University of North Carolina School of the Arts: Concert

Tuesday @ 7:30 pm

Winston Salem, NC

Gig Details

Venue Details

Watson Hall 1533 S Main St
Winston Salem, NC


Marc Mellits (1966)
Splinter (2014)
Scarlet Oak
Sugar Maple
River Birch
Red Pine
Stacy Garrop (1969)

Rites for the Afterlife (2018)

Inscriptions from the Book of the Dead

Passage through the Netherworld

The Hall of Judgement

The Field of Reeds



Theo Chandler (1991)
Seed to Snag… (2018) 

Jeff Scott (1967)

Homage to Paradise Valley (2019)

Ghosts of Black Bottom

Hastings Street Blues

Roho, Pumzika kwa Amani (Spirits, Rest Peacefully)

Club Paradise Jump!


Splinter, by Chicago-based composer Marc Mellits, is probably the most popular work of the reed quintet repertoire. Composed in 2014 expressly for the reed quintet instrumentation of clarinet, oboe, saxophone, bass clarinet, and bassoon, Mellits delivers a work suitable for introducing the reed quintet to ears which may never have heard it before. Splinter is comprised of short “miniatures,” each with their own personality. Combined, they each express unique emotional qualities through hocketing rhythms and colorful orchestrations. Mellits often composes for amplified acoustic instruments, including percussion, piano, and strings. Rhythmic drive and development is a major component to his music, but does not overshadow his use of elongated phrases, subtle and effective harmonic motion, and beautiful textural creations.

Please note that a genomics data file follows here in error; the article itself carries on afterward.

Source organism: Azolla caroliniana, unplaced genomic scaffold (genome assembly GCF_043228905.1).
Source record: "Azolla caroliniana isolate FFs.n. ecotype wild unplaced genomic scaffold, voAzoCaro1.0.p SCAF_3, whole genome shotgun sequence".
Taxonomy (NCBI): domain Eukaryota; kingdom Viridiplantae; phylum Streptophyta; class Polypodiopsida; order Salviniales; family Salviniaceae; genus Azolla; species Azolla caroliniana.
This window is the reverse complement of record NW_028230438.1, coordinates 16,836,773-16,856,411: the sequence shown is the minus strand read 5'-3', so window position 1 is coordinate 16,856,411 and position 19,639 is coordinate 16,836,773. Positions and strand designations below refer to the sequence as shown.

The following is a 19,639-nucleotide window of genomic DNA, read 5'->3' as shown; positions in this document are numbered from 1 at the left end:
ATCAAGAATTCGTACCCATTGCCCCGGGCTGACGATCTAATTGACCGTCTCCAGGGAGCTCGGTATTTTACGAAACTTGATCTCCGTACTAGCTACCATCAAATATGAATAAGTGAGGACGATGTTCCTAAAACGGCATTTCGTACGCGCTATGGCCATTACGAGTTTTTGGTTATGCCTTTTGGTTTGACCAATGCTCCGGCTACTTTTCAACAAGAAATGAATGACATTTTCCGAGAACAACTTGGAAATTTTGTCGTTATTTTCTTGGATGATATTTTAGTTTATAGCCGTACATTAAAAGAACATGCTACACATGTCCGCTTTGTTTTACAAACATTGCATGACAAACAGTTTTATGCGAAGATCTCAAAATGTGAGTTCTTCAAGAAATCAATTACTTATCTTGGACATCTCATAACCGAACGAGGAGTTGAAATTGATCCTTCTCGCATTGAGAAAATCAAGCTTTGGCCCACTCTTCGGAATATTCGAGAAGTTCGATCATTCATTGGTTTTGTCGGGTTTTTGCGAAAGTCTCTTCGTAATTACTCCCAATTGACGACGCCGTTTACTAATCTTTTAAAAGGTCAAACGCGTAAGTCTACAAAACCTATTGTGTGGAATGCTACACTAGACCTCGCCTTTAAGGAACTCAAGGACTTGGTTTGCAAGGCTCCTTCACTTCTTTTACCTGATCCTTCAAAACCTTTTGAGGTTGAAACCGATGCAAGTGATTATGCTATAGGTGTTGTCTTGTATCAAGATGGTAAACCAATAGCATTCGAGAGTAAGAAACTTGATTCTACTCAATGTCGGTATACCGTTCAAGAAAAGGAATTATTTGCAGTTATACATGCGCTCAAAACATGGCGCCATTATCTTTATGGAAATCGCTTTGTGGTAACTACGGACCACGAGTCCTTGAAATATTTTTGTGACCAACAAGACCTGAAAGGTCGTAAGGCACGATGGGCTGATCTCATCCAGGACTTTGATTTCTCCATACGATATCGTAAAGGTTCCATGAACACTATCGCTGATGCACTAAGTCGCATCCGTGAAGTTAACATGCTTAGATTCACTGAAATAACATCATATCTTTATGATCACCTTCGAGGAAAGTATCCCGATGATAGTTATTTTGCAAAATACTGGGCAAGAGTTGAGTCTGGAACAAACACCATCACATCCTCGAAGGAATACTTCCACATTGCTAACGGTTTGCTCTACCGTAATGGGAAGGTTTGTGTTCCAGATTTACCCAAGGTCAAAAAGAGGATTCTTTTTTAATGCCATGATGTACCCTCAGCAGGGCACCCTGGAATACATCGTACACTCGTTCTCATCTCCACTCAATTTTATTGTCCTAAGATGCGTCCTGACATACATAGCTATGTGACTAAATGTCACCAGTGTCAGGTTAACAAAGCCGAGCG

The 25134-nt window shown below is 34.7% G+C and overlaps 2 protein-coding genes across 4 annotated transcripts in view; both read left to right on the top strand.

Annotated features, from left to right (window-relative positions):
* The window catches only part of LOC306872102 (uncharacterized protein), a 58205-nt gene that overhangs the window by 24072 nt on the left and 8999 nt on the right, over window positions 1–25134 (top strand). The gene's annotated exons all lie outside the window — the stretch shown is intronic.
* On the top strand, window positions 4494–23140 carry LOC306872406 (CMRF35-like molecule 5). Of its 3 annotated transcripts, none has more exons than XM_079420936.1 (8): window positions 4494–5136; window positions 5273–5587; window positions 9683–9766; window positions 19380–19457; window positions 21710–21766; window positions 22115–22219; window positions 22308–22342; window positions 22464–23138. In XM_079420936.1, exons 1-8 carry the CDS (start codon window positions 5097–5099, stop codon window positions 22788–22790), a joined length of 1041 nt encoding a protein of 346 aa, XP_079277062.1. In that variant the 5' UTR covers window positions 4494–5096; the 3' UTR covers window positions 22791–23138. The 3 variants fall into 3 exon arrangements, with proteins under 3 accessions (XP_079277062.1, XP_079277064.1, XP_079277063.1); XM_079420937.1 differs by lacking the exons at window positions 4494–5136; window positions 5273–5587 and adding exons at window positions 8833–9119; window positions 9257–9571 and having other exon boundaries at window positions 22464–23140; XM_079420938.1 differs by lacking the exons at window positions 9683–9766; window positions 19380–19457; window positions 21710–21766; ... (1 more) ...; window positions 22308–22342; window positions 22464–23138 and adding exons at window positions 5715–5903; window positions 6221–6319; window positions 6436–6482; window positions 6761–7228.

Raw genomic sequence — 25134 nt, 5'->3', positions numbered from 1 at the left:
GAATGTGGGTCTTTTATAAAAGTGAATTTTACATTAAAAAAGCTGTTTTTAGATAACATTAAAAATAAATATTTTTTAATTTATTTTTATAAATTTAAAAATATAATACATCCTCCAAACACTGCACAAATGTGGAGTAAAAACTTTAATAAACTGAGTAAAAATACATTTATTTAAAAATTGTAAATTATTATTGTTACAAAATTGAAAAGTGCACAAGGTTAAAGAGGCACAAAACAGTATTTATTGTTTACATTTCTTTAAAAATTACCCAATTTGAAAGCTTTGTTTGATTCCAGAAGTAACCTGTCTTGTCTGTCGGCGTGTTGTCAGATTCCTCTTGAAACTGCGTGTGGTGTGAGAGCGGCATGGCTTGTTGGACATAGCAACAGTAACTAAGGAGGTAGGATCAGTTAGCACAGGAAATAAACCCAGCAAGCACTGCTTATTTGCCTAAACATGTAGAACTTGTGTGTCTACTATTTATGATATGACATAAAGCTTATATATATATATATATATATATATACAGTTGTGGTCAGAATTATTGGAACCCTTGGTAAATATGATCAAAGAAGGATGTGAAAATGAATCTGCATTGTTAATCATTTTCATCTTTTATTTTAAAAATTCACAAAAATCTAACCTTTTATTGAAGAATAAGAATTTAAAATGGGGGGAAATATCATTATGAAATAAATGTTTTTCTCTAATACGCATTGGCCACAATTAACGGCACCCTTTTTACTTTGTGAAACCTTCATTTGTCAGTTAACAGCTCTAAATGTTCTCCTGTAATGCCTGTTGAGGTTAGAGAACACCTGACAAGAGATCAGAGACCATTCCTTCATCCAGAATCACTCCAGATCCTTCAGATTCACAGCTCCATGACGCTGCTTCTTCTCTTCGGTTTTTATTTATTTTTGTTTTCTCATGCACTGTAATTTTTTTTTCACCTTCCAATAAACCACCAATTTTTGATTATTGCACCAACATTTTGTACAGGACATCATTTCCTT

Rites for the Afterlife
After Akropolis and two other reed quintets chose Stacy Garrop as winner of the 2018 Barlow Prize for music composition, she was granted the Barlow Endowment’s prestigious prize to compose her first reed quintet, which Akropolis premiered in 2018. It was the first time the Endowment chose the reed quintet to award this prize for a new composition. Stacy chose for her subject matter the Egyptian’s beliefs about the afterlife. The piece follows the soul into and through the afterlife, including the spells and enchantments contained in The Book of the Dead, the funerary barque which tows the soul through the Netherworld, its arrival in the Hall of Judgement to be weighed against a feather from Maat—the goddess of truth—and its final resting place at the field of reeds where it is united with family members, harvesting plentiful crops along the Nile under a brilliant blue sky forever. 
Seed to Snag…
Seed to Snag…is paired with Mellits’ Splinter as a presentation of two contrasting works which reflect upon nature through music. Composer Theo Chandler has a diverse musical and educational background for a traditionally-trained classical composer (Oberlin, Juilliard, Rice), and so he explores textures in more ways than other composers might think to. If we define texture in music as the way two or more instruments’ sounds combine to create new sounds, Chandler is able to do this not just through various registers and chords, but through rapid scalar runs which weave different instruments together in the first movement, through layers of loud and quiet sounds such as in the second movement bassoon solo, and in the third movement through a playful but unorthodox canon. Seed to Snag… was commissioned by Akropolis and the I-Park Foundation. 
Homage to Paradise Valley